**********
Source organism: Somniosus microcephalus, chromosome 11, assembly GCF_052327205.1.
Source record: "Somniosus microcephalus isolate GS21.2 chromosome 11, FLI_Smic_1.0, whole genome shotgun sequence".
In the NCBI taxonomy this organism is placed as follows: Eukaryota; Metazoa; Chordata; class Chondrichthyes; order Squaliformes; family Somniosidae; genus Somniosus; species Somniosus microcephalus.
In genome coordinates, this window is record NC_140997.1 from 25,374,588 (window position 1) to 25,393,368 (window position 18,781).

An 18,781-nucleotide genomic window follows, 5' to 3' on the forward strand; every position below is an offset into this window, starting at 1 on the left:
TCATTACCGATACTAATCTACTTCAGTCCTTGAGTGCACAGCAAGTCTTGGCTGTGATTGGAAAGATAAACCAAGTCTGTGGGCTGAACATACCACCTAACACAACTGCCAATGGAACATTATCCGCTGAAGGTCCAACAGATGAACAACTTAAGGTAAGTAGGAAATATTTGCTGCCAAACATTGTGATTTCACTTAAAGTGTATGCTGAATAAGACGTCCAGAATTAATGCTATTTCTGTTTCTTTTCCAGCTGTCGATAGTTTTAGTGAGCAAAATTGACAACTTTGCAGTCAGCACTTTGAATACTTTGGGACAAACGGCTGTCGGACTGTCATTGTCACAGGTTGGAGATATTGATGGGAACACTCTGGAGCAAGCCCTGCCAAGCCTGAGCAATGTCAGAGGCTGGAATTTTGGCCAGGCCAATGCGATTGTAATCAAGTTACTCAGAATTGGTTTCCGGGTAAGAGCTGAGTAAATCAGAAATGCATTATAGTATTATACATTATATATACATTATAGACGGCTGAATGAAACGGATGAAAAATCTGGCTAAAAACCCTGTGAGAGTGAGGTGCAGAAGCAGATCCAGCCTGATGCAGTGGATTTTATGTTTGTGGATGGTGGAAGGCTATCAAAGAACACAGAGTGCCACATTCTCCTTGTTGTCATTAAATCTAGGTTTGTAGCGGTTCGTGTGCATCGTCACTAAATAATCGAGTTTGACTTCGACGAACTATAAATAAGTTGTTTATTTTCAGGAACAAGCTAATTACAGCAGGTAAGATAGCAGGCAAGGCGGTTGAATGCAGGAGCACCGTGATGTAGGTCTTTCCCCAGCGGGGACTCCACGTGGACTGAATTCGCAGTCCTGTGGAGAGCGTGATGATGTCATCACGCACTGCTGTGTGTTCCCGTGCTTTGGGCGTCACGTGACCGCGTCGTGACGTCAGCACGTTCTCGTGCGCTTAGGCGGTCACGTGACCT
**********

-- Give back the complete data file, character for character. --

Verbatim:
Source organism: Somniosus microcephalus, chromosome 11, assembly GCF_052327205.1.
Source record: "Somniosus microcephalus isolate GS21.2 chromosome 11, FLI_Smic_1.0, whole genome shotgun sequence".
In the NCBI taxonomy this organism is placed as follows: Eukaryota; Metazoa; Chordata; class Chondrichthyes; order Squaliformes; family Somniosidae; genus Somniosus; species Somniosus microcephalus.
In genome coordinates, this window is record NC_140997.1 from 25,374,588 (window position 1) to 25,393,368 (window position 18,781).

An 18,781-nucleotide genomic window follows, 5' to 3' on the forward strand; every position below is an offset into this window, starting at 1 on the left:
TCATTACCGATACTAATCTACTTCAGTCCTTGAGTGCACAGCAAGTCTTGGCTGTGATTGGAAAGATAAACCAAGTCTGTGGGCTGAACATACCACCTAACACAACTGCCAATGGAACATTATCCGCTGAAGGTCCAACAGATGAACAACTTAAGGTAAGTAGGAAATATTTGCTGCCAAACATTGTGATTTCACTTAAAGTGTATGCTGAATAAGACGTCCAGAATTAATGCTATTTCTGTTTCTTTTCCAGCTGTCGATAGTTTTAGTGAGCAAAATTGACAACTTTGCAGTCAGCACTTTGAATACTTTGGGACAAACGGCTGTCGGACTGTCATTGTCACAGGTTGGAGATATTGATGGGAACACTCTGGAGCAAGCCCTGCCAAGCCTGAGCAATGTCAGAGGCTGGAATTTTGGCCAGGCCAATGCGATTGTAATCAAGTTACTCAGAATTGGTTTCCGGGTAAGAGCTGAGTAAATCAGAAATGCATTATAGTATTATACATTATATATACATTATAGACGGCTGAATGAAACGGATGAAAAATCTGGCTAAAAACCCTGTGAGAGTGAGGTGCAGAAGCAGATCCAGCCTGATGCAGTGGATTTTATGTTTGTGGATGGTGGAAGGCTATCAAAGAACACAGAGTGCCACATTCTCCTTGTTGTCATTAAATCTAGGTTTGTAGCGGTTCGTGTGCATCGTCACTAAATAATCGAGTTTGACTTCGACGAACTATAAATAAGTTGTTTATTTTCAGGAACAAGCTAATTACAGCAGGTAAGATAGCAGGCAAGGCGGTTGAATGCAGGAGCACCGTGATGTAGGTCTTTCCCCAGCGGGGACTCCACGTGGACTGAATTCGCAGTCCTGTGGAGAGCGTGATGATGTCATCACGCACTGCTGTGTGTTCCCGTGCTTTGGGCGTCACGTGACCGCGTCGTGACGTCAGCACGTTCTCGTGCGCTTAGGCGGTCACGTGACCT